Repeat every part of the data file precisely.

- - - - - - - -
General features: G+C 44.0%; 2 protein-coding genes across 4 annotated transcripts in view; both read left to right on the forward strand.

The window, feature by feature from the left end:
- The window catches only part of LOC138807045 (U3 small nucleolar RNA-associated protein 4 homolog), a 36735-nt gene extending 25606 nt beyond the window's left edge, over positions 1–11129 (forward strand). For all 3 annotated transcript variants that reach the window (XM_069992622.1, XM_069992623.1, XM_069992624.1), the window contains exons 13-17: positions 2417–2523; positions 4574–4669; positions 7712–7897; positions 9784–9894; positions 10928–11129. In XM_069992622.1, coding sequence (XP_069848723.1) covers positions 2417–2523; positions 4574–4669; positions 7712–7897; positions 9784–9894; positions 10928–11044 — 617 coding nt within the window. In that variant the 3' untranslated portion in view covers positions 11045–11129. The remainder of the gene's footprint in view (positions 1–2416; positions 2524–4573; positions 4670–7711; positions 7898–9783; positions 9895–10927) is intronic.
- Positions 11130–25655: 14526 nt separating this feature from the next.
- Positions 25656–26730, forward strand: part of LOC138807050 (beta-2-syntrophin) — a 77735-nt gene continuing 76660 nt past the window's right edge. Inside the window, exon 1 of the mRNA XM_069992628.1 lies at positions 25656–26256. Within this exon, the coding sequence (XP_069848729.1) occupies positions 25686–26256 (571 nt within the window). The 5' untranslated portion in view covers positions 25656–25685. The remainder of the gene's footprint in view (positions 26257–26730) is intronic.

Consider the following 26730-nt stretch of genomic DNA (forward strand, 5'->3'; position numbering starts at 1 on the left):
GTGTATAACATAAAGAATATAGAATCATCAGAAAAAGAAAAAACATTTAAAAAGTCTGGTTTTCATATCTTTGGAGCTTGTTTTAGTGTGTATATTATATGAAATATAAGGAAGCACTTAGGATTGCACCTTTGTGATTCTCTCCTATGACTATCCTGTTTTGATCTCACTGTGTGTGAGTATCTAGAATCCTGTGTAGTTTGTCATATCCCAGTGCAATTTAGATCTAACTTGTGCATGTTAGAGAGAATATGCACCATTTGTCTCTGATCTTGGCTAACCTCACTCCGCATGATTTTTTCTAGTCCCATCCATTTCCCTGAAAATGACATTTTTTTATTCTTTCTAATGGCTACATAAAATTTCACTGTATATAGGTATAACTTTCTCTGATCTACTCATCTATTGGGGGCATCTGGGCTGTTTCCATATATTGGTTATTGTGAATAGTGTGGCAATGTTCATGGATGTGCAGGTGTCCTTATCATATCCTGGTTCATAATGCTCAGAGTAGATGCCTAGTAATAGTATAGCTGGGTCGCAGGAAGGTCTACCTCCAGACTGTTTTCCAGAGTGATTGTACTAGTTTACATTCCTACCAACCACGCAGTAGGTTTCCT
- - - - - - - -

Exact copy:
General features: G+C 44.0%; 2 protein-coding genes across 4 annotated transcripts in view; both read left to right on the forward strand.

The window, feature by feature from the left end:
- The window catches only part of LOC138807045 (U3 small nucleolar RNA-associated protein 4 homolog), a 36735-nt gene extending 25606 nt beyond the window's left edge, over positions 1–11129 (forward strand). For all 3 annotated transcript variants that reach the window (XM_069992622.1, XM_069992623.1, XM_069992624.1), the window contains exons 13-17: positions 2417–2523; positions 4574–4669; positions 7712–7897; positions 9784–9894; positions 10928–11129. In XM_069992622.1, coding sequence (XP_069848723.1) covers positions 2417–2523; positions 4574–4669; positions 7712–7897; positions 9784–9894; positions 10928–11044 — 617 coding nt within the window. In that variant the 3' untranslated portion in view covers positions 11045–11129. The remainder of the gene's footprint in view (positions 1–2416; positions 2524–4573; positions 4670–7711; positions 7898–9783; positions 9895–10927) is intronic.
- Positions 11130–25655: 14526 nt separating this feature from the next.
- Positions 25656–26730, forward strand: part of LOC138807050 (beta-2-syntrophin) — a 77735-nt gene continuing 76660 nt past the window's right edge. Inside the window, exon 1 of the mRNA XM_069992628.1 lies at positions 25656–26256. Within this exon, the coding sequence (XP_069848729.1) occupies positions 25686–26256 (571 nt within the window). The 5' untranslated portion in view covers positions 25656–25685. The remainder of the gene's footprint in view (positions 26257–26730) is intronic.

Consider the following 26730-nt stretch of genomic DNA (forward strand, 5'->3'; position numbering starts at 1 on the left):
GTGTATAACATAAAGAATATAGAATCATCAGAAAAAGAAAAAACATTTAAAAAGTCTGGTTTTCATATCTTTGGAGCTTGTTTTAGTGTGTATATTATATGAAATATAAGGAAGCACTTAGGATTGCACCTTTGTGATTCTCTCCTATGACTATCCTGTTTTGATCTCACTGTGTGTGAGTATCTAGAATCCTGTGTAGTTTGTCATATCCCAGTGCAATTTAGATCTAACTTGTGCATGTTAGAGAGAATATGCACCATTTGTCTCTGATCTTGGCTAACCTCACTCCGCATGATTTTTTCTAGTCCCATCCATTTCCCTGAAAATGACATTTTTTTATTCTTTCTAATGGCTACATAAAATTTCACTGTATATAGGTATAACTTTCTCTGATCTACTCATCTATTGGGGGCATCTGGGCTGTTTCCATATATTGGTTATTGTGAATAGTGTGGCAATGTTCATGGATGTGCAGGTGTCCTTATCATATCCTGGTTCATAATGCTCAGAGTAGATGCCTAGTAATAGTATAGCTGGGTCGCAGGAAGGTCTACCTCCAGACTGTTTTCCAGAGTGATTGTACTAGTTTACATTCCTACCAACCACGCAGTAGGTTTCCT